(6) It is contended by Mr. R. C. Chadha, learned counsel for the appellant that the learned Single Judge wrongly assumed that the onus of proof that the trade mark in question was not likely to deceive or confuse was on the appellant. It is urged that it is a case where no evidence was produced by the respondent in support of its opposition and, thereforee, it had to be dismissed and had been rightly dismissed by the Assistant Registrar. These submissions are wholly devoid of merit. It would be seen that the provisions of Section 11 of the Act are so expressed as to lay down a number of prohibitions in the matter of registration of trade marks and the one which is relevant to this case is that it should not be likely to deceive or cause confusion. In the very nature of things it would be for the applicant in such a case to show that the use of the trade mark would not be likely to deceive or cause confusion. It is pointed out that the applicant produced no objection in writing from two producers of Scotland and this led to the admission of the application and, accordingly, the burden of proof shifted to the respondent as it docs, in civil proceedings. Strong objection has been taken by Shri Anoop Singh, learned counsel for the respondent to the reliance on these letters. It is submitted that these letters do not constitute part of the record inasmuch as according to Section 99 of the Act, evidence in proceedings before the Registrar should be given by affidavit. It is conceded that the appellant did not file any such affidavit nor made any request to lead oral evidence under the proviso. It is, thereforee, not permissable even to contend that occasion for the shifting of the onus arose in this case. The concept of shifting of onus postulates existence of two parties and proceedings to which the provisions of the Indian Evidence Act, 1872 apply. So far as the proceedings before the Registrar are concerned, there is essentially one party which approaches the statutory functionary on whom the law enjoins the responsibility to see that the proposed trade mark would not be likely to deceive or cause confusion or violate any law etc. as mentioned in clause (a) to (e) of Section 11 of the Act and, thereforee the onus would be on the appellant from beginning to end and it would be of no moment if opposition is filed or not pursuant to the publication in the Journal Way back in the Matter of Muun's Trade Mark, (1890) B.P.C. 311 at pages 315 and 316 while referring to the provisions analogus to the provisions contained in Section 11 of the Act, it was observed : 'These prohibitory clauses cast upon the applicant the duty of satisfying the Controller, or the Court, that the trade mark which he proposes to register does not come within their scope. In an inquiry like the present, he does not hold the same position which he would have occupied if he had been defending himself, against an action for infrigement. There, the onus of showing that his trade mark was calculated to mislead rests, not on him but upon the party alleging infringement; here, he is in petitorio, and must justify the registration of his trade mark by showing affirmatively that it is not calculated to deceive. It appears to be a necessary consequence that, in dubio, his application ought to be disallowed.'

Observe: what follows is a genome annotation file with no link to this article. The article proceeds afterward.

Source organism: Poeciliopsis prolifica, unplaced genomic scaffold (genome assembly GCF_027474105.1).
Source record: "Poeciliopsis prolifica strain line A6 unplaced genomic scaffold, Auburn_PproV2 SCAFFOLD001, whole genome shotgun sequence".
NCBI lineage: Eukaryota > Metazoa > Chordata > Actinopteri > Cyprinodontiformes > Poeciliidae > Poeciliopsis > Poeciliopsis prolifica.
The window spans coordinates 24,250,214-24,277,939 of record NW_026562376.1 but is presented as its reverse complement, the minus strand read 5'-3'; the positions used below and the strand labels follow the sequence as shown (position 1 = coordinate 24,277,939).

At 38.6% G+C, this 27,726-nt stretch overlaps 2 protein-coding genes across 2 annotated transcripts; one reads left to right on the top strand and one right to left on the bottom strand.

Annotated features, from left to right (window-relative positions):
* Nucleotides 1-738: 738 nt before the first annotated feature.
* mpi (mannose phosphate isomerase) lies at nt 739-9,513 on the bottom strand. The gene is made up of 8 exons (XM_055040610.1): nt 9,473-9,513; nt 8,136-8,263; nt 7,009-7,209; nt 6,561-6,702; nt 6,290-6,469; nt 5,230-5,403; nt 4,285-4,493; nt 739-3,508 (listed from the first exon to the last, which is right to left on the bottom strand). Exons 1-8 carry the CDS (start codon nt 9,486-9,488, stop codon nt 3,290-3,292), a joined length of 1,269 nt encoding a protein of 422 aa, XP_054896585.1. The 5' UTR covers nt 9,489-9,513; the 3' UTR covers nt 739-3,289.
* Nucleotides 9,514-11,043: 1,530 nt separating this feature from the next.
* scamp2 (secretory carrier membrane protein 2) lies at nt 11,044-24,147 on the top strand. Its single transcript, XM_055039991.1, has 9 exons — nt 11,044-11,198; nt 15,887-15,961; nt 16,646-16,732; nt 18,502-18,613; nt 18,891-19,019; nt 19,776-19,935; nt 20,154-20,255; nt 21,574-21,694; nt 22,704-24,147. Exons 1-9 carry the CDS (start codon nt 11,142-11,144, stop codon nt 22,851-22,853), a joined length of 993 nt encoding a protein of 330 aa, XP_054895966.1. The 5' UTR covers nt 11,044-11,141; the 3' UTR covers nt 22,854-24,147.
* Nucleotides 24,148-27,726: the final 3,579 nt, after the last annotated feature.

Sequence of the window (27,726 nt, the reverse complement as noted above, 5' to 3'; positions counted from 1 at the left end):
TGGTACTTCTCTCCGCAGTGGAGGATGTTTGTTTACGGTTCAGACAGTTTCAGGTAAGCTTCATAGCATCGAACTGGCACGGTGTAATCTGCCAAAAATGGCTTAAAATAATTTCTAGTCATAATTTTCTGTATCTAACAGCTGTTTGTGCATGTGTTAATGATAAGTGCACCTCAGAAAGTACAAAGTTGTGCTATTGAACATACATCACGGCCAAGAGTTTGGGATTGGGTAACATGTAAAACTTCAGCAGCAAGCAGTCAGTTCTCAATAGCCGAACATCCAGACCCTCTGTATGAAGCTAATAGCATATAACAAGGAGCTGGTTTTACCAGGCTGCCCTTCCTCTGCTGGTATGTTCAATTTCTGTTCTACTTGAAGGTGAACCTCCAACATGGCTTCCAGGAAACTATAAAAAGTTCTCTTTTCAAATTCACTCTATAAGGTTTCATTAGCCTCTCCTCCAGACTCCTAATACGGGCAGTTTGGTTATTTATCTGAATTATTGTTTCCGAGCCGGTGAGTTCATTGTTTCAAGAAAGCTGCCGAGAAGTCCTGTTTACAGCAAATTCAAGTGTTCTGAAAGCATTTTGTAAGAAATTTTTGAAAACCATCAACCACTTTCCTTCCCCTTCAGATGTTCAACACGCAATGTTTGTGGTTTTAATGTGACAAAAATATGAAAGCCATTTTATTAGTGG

(7) This view found approval with L. J. Jenkins in the Matter of Trade Marks Act, 1938 and Koyo Seiko Mabushki Kaisha's application to Register a Trade Mark 1958 R.P.C. 112 . Therein it was observed :
'I have always understood it to be settled that in cases of this kind the onus is plainly on the applicant for registration to satifsy the tribunal or the court that there is no reasonable likelihood of confusion............1 have further always understood that the onus which is invariably on the applicant lies all the heavier upon the applicant when he is seeking to register a new mark.'
(8) In National Sewing Thread Co. Ltd. Chidambaram v. James Chadwick and Bros. Ltd., : 4SCR1028 , while dealing with a case under Section 8 of the Trade Marks Act, 1940 which corresponds to Section 11 of the Act, Mahajan J., (as he then was), who spoke for the Court, observed: